Spacelift Washington: Hart-Rudman Panel endorses SIG Space for civil, military space policy-and space launch

By frank_sietzen
January 31, 2001
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Spacelift Washington

Spacelift Washingon Archive

WASHINGTON – For the second time in three weeks a Congressionally-mandated blue ribbon panel has endorsed a shake-up of how U.S. senior officials oversee space policy. Wednesday the Hart-Rudman Commission on National Security for the 21st Century called for an overhaul in federal security policy and structures. The report recommended a Senior Interagency Group for Space be established, staffed, and operated within the President’s National Security Council. The group’s recommendations went further than the recent Rumsfeld panel in suggesting that the SIG-Space shop be responsible for both civil and military space policy operations and coordination. It also called for a re-alignment in some functions now in the Defense Department.

“The commission recommends to the president that the existing National Security Space Architect be transferred from the Department of Defense to the National Security Council.” The report strongly suggests that space as a new, national priority should be viewed as an adjunct of the existing national security infrastructure. There is no mention of a National Space Council. The commission, headed by former U.S. Senators Gary Hart (D-Colo.) and Warren B. Rudman (R-N.H.) also was critical of the pace and extent to which reducing the cost of space transportation has been addressed by the previous administration. “The commission strongly recommends that the modernization of the nation’s space launch capability be accelerated,” said the final report released Wednesday in Washington. If more advanced, cost effective, and quicker space launch were available to policymakers, the report suggested, the faster national security-related and defense payloads could be launched in response to crises.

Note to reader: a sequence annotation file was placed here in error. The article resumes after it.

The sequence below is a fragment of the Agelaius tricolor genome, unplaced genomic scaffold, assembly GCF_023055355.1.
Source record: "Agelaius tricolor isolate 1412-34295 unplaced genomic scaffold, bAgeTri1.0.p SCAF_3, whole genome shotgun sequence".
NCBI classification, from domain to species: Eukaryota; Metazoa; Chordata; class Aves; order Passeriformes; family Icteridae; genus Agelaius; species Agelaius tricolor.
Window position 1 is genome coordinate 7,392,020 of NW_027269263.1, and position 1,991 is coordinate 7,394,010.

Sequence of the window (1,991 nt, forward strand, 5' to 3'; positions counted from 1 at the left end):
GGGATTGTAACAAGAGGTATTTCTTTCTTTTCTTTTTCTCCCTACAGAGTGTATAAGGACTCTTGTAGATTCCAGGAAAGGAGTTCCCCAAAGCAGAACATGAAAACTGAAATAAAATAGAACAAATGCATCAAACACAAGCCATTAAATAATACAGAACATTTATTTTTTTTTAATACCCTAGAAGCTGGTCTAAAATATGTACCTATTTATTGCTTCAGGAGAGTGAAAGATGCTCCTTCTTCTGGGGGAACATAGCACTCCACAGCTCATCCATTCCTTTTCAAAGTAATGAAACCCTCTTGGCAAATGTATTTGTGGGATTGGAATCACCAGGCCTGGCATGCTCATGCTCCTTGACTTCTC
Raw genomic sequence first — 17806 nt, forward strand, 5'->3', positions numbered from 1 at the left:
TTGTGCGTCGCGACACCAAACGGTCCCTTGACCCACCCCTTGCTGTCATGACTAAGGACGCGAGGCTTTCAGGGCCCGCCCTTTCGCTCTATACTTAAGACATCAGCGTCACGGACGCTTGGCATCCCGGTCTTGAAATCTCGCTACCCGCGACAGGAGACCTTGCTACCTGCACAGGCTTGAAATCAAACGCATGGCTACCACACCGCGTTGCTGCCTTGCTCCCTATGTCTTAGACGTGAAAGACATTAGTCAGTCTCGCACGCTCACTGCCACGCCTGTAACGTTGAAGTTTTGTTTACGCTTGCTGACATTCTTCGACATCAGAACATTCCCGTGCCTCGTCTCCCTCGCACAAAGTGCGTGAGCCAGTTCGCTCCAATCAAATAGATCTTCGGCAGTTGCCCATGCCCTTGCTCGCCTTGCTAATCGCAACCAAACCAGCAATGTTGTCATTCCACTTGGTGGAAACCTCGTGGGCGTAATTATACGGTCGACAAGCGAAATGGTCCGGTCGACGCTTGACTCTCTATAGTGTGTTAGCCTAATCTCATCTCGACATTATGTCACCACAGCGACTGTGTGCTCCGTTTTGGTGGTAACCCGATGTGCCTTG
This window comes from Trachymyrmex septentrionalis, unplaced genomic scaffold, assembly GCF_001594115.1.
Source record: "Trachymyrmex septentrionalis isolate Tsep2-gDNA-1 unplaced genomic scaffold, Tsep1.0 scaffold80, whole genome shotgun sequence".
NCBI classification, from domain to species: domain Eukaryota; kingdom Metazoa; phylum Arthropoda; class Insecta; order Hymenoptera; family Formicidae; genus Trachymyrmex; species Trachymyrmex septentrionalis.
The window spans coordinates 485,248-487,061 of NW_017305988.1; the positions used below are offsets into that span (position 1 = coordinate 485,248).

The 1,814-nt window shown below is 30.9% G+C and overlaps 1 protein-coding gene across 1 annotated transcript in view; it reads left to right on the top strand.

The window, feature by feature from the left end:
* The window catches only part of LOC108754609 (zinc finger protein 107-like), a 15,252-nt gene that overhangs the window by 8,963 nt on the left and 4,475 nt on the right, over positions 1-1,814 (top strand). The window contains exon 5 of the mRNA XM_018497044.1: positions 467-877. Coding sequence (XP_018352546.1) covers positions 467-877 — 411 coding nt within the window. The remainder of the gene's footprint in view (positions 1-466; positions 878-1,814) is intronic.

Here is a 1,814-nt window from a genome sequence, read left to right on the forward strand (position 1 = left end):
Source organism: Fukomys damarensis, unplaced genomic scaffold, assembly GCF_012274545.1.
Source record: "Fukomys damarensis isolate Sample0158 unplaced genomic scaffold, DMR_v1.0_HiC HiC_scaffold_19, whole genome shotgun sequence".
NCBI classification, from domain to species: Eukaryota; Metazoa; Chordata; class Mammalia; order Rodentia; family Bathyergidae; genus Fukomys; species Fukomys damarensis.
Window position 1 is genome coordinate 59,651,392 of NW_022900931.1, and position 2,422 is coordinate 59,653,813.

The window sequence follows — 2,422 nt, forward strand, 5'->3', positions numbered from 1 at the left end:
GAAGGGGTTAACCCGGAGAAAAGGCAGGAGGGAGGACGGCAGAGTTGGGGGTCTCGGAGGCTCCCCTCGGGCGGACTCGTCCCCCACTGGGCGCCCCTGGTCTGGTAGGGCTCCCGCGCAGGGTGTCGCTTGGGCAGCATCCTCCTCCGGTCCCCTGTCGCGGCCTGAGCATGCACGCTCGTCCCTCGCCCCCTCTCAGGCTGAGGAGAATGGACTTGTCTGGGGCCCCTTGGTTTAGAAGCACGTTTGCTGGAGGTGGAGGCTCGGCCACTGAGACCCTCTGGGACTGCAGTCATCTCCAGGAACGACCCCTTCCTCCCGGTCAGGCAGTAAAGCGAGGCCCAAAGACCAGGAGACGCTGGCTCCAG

The group also recommended the creation of a more advanced orbiting network of space reconnaissance satellites, and that the satellites come directly under a new Pentagon space czar and not the National Reconnaissance Office. A similar recommendation was made January 11th by the Rumsfeld panel. Commercial and civil space was increasingly seen as part of the nation’s security and economic competitiveness industrial base.

  • Commission on National Security for the 21st Century

  • Roadmap for National Security: Imperative for Change, 31 January 2001 (Acrobat)

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